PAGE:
Zimbabwean court sentenced white farmer for refusing to vacate

On March 27, 2008, a Zimbabwean court issued a suspended sentence to the first white farmer convicted for refusing to vacate his farm after it was declared state property. The farm was seized under a farm seizure program that sought to redistribute white-owned land among native Zimbabwean farmers and was one of the controversial constitutional reforms enacted by President Robert Mugabe in 2005. The law was later declared illegal by the Tribunal of the Southern African Development Community (SADC), which found that they were racially motivated, discriminatory and contrary to the SADC treaty to which Zimbabwe is a party. Mugabe's government refused to follow the ruling.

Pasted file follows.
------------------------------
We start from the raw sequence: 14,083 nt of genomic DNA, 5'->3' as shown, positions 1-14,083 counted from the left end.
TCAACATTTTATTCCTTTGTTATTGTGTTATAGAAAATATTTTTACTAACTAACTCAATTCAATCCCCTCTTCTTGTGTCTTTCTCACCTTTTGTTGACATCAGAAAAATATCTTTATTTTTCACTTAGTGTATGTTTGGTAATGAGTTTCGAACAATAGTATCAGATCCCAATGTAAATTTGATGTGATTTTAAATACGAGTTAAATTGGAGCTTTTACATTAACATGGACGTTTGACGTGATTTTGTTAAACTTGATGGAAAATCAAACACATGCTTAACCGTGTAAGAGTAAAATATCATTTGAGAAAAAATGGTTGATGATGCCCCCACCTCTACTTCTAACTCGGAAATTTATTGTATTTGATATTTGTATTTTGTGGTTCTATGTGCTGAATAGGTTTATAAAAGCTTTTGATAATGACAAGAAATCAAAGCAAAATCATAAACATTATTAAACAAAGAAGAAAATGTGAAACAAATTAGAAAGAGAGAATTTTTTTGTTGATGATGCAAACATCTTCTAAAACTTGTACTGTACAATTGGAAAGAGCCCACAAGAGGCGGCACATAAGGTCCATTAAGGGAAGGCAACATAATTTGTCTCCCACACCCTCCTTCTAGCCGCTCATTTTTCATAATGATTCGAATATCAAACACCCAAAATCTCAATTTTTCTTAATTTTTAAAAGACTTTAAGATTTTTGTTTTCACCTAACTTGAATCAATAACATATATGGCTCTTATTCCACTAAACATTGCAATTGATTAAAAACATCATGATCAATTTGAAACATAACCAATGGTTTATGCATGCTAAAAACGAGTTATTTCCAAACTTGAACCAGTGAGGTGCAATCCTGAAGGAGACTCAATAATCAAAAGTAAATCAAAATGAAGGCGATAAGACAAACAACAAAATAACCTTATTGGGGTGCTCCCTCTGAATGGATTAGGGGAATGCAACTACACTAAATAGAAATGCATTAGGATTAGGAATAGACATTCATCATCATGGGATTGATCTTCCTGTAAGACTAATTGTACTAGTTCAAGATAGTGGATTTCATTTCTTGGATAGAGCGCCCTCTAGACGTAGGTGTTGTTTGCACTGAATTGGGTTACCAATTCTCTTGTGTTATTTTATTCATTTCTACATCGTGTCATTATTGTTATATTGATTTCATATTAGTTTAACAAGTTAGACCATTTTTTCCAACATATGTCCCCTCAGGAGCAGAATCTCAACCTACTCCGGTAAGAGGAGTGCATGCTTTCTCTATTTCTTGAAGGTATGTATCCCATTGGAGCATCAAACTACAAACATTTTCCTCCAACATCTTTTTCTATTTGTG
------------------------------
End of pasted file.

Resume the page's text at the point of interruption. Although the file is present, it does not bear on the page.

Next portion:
Zimbabwean coat of arms

Learn more about Robert Mugabe, and the legal controversies that have surrounded his rule of Zimbabwe from the JURIST news archive.


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This Day at Law is JURIST's platform for legal history, highlighting interseting and important developments that shaped the law and the world.

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